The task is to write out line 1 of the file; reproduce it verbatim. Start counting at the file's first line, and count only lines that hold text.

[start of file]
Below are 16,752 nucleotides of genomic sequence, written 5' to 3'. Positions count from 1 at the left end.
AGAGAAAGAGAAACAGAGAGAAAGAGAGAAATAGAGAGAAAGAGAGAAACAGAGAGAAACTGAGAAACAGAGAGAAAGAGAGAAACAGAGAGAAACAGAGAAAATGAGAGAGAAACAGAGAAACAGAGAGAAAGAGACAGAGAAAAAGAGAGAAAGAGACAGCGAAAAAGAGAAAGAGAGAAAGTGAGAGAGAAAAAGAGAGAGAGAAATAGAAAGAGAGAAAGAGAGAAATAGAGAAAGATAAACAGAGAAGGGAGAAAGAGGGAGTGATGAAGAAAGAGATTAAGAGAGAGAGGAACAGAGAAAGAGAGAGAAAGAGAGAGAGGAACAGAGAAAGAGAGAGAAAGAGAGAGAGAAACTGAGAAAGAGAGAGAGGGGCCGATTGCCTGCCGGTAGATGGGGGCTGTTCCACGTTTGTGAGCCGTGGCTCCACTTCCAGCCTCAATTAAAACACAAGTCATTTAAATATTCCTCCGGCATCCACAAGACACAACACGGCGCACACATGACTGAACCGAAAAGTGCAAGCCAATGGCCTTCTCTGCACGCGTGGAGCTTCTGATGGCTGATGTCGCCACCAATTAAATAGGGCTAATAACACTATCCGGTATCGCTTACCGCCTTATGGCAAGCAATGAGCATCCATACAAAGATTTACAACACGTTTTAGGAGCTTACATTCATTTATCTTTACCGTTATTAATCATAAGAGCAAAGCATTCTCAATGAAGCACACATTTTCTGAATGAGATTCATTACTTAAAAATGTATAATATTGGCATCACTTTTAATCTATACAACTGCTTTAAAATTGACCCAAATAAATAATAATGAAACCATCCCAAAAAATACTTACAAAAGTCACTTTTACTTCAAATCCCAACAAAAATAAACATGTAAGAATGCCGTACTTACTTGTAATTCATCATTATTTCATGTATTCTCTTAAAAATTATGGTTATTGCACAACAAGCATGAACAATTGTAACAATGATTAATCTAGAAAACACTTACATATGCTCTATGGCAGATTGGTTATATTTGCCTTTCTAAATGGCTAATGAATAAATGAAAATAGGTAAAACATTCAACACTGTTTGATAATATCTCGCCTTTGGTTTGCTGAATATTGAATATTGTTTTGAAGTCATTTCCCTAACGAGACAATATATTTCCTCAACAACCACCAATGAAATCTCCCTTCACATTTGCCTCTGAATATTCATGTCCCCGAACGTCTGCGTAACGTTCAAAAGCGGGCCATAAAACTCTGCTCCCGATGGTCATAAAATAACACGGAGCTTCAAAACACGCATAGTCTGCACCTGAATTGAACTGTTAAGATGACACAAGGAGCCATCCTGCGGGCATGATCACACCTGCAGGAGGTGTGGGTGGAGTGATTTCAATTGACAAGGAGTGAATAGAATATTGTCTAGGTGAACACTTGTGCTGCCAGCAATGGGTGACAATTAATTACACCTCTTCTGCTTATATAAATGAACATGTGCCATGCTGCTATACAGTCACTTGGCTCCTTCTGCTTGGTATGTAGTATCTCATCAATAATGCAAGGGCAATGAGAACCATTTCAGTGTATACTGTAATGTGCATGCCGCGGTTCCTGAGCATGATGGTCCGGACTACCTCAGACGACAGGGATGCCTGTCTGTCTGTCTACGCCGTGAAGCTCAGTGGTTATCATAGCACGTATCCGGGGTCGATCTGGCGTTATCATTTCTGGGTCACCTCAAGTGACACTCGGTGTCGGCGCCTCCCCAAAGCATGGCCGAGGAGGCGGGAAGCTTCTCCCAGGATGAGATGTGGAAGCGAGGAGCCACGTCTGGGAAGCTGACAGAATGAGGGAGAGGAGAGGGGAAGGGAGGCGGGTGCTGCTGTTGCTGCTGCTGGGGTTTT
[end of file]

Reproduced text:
Below are 16,752 nucleotides of genomic sequence, written 5' to 3'. Positions count from 1 at the left end.